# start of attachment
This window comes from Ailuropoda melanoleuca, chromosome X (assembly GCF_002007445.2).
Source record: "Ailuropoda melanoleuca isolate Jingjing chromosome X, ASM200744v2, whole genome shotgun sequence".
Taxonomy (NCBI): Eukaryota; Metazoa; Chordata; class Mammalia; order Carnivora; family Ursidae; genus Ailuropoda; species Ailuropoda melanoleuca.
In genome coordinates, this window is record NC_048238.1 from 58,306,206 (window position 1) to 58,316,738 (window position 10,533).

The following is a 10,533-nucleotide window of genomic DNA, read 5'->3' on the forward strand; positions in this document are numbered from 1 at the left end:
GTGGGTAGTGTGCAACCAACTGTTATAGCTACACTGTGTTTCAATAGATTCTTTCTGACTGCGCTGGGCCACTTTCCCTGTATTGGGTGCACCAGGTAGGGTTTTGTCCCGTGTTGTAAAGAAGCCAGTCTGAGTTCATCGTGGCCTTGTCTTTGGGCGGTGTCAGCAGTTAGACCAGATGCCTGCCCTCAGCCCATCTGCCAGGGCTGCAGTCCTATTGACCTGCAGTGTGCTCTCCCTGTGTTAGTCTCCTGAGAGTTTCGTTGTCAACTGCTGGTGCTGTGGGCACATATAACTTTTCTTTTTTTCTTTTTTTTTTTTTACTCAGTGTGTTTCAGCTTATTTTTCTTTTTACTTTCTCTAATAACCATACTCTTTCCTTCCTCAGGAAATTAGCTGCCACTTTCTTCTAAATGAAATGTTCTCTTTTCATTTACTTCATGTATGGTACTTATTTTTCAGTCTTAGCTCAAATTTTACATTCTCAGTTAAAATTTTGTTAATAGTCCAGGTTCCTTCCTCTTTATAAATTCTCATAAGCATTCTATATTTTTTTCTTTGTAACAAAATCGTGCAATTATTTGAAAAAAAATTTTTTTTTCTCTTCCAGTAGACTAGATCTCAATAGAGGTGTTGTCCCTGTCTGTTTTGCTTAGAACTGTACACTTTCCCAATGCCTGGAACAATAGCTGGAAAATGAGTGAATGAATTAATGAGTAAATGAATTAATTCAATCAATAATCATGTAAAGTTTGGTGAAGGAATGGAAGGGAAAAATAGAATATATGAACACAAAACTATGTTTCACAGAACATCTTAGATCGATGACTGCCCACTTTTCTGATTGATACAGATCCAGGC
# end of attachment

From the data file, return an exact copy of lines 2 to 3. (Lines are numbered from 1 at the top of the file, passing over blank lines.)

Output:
Source record: "Ailuropoda melanoleuca isolate Jingjing chromosome X, ASM200744v2, whole genome shotgun sequence".
Taxonomy (NCBI): Eukaryota; Metazoa; Chordata; class Mammalia; order Carnivora; family Ursidae; genus Ailuropoda; species Ailuropoda melanoleuca.